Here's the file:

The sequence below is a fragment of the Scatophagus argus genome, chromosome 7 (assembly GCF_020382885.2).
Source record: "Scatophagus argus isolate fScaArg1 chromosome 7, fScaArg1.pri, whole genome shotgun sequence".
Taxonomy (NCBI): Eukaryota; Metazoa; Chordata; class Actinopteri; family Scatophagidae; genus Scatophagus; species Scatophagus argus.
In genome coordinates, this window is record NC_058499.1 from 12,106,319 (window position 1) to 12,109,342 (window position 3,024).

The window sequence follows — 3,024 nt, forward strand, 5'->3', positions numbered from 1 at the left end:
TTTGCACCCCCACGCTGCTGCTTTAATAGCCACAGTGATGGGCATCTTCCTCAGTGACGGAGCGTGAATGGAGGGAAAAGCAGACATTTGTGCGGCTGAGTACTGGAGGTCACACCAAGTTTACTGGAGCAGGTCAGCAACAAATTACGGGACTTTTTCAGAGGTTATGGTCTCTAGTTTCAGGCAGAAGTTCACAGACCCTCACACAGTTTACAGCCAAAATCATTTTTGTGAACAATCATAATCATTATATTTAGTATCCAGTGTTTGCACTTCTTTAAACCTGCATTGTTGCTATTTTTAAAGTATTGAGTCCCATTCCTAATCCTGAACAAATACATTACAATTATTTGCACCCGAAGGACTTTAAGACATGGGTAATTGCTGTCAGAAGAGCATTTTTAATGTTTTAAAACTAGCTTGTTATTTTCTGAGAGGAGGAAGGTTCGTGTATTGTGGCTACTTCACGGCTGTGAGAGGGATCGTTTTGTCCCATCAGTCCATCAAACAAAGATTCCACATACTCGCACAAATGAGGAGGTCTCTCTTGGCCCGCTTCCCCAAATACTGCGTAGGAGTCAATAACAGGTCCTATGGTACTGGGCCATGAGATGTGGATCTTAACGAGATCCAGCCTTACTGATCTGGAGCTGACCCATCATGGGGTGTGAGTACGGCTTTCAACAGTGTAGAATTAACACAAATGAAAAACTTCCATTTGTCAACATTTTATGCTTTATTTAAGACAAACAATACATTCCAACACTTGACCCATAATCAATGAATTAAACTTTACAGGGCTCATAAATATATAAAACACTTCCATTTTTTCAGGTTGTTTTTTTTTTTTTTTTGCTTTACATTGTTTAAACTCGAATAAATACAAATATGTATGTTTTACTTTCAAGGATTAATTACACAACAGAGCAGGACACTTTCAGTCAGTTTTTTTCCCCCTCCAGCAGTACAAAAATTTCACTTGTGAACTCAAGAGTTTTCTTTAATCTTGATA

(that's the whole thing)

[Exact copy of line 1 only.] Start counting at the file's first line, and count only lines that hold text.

The sequence below is a fragment of the Scatophagus argus genome, chromosome 7 (assembly GCF_020382885.2).